What is American single malt whiskey?
Well, allow Matt Hofmann, co-founder and managing director of the Westland Distillery in Seattle to give the low down on the fresh and exciting world of American single malts...
What is single malt whisky?
It is quantified in UK law that it is single – meaning from one distillery – and made from 100% malted barley as the grain source. That’s the core of it. There’s some other slight differences depending on the country: in the UK there’s a necessity to use pot stills for single malt production, there’s a cask size limit, things like that.
We’ve been drafting our own definition for American single malt which was recently heard at our governing body and is hopefully going to finally issue a definition in December. We’ve been working on this for 5 years, and are now very close to having our own definition of a single malt.
What is the history of American single malts?
America doesn’t have a history of single malt whiskey in the way that bourbon or rye whiskey does.
The history of whiskey in America is Scottish and Irish immigrants coming to the US and trying to plant the barley that was working for for 500 years, and finding that it failed in the north eastern part of the United States. The climate was not suited for it. Instead they adapted to rye which came from German immigrants. Eventually they moved to what is now modern day Kentucky where corn really thrived, and started making whisky out of that. Colonists adapted to the local agriculture basically.
But actually out here in the North West, barley grows very well, it thrives in fact. North Western Europe and North Western America are very very similar climates in terms of barley growing.
That said, the first distillery to make single malts in the US only came in the early 90s, and came as an extension of a very nascent craft distilling movement. But there was no idea of an American single malt, only variant copies – by intention – of other whiskies. No one was even calling them American single malts even though that was what it was, they were almost afraid to use that terminology.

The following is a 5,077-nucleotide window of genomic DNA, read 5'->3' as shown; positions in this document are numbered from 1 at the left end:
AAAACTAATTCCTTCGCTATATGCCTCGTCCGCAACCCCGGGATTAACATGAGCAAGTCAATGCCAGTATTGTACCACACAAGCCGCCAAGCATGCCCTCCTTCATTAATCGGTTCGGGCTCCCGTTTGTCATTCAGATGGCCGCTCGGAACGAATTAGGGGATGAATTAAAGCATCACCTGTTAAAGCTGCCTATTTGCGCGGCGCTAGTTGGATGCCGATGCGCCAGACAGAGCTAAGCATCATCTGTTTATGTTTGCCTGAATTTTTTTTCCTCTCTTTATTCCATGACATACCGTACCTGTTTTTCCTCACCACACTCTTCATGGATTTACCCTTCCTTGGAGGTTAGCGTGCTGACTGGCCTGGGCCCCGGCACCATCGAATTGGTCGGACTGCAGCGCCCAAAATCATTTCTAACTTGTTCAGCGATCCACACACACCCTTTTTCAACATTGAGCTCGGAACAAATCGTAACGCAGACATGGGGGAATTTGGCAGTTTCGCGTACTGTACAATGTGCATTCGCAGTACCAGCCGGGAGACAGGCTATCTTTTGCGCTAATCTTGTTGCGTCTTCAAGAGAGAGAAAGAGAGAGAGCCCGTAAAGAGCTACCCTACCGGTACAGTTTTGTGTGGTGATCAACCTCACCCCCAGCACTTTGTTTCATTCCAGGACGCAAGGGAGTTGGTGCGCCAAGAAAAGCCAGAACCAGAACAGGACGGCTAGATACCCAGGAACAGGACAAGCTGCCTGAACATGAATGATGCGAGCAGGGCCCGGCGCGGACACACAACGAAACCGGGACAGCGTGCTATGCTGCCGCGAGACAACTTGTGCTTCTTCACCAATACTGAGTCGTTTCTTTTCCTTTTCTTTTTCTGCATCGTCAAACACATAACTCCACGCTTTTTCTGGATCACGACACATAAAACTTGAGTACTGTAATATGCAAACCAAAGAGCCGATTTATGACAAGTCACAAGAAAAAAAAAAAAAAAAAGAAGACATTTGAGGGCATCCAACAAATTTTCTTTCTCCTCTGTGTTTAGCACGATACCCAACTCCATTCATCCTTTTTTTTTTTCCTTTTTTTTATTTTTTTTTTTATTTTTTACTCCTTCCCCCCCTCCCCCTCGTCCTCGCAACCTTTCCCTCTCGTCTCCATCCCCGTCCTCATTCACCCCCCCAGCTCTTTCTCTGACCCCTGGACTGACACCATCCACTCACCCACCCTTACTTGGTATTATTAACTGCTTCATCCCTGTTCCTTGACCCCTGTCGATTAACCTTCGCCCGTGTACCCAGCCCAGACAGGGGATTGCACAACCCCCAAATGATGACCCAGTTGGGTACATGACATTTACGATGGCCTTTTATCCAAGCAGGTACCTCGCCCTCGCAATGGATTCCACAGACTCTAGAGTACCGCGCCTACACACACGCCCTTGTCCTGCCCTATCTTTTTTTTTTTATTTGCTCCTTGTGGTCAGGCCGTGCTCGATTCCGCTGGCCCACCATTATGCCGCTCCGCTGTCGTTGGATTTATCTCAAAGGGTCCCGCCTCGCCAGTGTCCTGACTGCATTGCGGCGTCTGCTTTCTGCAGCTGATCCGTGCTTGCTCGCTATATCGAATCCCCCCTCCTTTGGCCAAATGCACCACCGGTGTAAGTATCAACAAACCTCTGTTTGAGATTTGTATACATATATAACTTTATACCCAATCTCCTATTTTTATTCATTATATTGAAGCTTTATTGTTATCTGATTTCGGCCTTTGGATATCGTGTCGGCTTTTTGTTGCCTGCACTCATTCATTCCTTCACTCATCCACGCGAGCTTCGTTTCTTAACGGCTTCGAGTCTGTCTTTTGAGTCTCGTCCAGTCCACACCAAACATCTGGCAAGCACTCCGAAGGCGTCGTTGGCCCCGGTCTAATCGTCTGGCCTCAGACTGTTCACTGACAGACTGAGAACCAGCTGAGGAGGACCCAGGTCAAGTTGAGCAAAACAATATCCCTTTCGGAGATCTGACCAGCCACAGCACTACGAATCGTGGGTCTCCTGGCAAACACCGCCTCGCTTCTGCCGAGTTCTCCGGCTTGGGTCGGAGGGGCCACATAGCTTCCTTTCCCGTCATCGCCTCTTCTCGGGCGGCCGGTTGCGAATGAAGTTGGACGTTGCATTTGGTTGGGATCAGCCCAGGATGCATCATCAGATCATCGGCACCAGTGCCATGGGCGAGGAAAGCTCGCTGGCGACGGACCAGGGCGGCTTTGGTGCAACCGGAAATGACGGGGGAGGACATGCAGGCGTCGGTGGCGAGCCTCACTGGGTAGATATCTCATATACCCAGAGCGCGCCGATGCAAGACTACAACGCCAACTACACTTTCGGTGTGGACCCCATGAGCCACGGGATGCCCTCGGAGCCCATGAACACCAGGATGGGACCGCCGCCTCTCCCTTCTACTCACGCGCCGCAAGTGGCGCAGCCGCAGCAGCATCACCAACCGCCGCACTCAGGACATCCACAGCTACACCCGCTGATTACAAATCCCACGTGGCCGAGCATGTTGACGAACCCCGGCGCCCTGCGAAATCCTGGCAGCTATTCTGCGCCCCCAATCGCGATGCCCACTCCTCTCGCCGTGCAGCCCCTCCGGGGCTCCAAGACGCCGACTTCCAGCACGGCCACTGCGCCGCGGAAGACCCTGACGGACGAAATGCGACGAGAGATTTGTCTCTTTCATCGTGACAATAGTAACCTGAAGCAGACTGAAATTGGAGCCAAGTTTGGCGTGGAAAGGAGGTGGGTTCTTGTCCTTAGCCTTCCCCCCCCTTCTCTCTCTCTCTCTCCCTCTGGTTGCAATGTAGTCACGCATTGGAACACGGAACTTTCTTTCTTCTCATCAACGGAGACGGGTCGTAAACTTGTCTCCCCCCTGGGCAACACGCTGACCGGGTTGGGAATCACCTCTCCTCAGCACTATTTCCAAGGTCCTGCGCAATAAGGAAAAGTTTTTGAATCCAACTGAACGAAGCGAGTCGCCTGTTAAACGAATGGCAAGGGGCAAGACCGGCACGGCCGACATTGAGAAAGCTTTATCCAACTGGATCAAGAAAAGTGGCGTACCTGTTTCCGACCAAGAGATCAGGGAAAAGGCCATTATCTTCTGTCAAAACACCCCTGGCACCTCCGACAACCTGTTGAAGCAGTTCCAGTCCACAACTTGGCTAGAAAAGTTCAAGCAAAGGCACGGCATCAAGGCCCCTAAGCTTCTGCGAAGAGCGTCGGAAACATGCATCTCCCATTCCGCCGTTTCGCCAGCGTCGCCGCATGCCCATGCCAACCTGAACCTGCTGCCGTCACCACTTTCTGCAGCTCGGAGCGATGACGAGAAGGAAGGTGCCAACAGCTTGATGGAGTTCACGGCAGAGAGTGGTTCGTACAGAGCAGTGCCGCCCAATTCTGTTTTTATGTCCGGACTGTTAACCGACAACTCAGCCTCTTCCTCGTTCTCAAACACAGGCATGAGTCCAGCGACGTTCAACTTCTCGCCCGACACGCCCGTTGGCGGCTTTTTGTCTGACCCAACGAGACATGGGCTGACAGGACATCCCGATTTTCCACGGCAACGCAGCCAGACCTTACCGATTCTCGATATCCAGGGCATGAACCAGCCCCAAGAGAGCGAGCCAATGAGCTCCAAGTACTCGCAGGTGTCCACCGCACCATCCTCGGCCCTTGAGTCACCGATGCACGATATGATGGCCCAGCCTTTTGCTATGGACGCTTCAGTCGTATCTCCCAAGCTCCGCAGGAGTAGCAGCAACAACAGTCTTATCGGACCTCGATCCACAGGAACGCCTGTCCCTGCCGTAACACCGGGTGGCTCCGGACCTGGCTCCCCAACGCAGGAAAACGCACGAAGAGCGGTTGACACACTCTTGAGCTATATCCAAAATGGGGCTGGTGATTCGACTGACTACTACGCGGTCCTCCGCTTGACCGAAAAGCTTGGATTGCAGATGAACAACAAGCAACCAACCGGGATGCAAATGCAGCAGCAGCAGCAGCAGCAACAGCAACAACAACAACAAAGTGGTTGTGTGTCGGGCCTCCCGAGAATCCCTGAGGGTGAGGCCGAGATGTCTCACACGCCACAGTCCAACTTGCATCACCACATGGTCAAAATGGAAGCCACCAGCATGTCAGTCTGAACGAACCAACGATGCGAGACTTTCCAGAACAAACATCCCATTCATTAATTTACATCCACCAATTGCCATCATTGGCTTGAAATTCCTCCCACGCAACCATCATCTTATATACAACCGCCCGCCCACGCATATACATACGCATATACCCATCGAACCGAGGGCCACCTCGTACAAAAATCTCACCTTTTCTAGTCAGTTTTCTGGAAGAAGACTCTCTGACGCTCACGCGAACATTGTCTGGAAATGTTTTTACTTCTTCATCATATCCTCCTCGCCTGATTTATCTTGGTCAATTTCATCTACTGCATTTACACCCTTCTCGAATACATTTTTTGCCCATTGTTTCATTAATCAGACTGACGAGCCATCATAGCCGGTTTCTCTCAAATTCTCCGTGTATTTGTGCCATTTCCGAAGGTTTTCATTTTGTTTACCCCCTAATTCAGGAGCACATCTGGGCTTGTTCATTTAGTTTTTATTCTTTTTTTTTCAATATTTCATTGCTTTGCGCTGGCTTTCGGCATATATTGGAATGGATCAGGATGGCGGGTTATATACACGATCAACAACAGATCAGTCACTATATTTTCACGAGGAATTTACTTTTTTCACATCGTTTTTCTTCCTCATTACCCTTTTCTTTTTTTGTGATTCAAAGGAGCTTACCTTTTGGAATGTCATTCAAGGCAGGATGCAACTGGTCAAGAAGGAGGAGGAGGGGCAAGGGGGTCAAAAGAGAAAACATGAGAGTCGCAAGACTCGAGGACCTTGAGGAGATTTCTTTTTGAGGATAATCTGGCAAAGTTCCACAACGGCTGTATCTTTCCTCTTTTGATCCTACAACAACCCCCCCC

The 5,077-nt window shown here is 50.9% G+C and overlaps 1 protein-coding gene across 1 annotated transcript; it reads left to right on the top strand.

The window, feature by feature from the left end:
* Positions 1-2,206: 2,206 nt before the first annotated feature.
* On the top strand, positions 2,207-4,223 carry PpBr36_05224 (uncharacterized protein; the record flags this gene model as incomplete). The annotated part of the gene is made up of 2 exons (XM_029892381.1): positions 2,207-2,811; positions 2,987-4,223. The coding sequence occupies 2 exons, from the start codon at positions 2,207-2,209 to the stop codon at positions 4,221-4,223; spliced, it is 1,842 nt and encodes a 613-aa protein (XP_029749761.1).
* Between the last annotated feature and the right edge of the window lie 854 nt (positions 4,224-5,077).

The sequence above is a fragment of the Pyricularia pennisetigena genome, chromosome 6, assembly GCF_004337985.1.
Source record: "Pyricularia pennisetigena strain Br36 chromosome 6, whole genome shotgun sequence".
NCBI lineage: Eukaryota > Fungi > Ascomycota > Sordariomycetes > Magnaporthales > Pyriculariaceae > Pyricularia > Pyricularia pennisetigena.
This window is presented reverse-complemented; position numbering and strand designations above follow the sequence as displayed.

We jumped into this and I think we at Westland were the first distillery – I could be wrong – to use the term ‘American single malt’ on a label. And we were the second American distillery to be dedicated to making nothing but American single malts. There’s now 170 distilleries making single malts in this country, but most of them are making it as an extension of things. I think we’re one of 5 dedicated just to it.
We started in 2010, released product in 2013 and basically what we discovered was there’s no definition for us. We write ‘American single malt’ on the label but those words don’t actually mean anything, and that’s not ideal. You want expectations to meet reality.
Which is why in late 2015 we really tried to gather as many other producers as we could, of which 9 attended this first meeting in March 2016 to crack this definition for American single malts. That group which is called the American Single Malt Whiskey Commission, has grown to more than 170 distilleries in the US.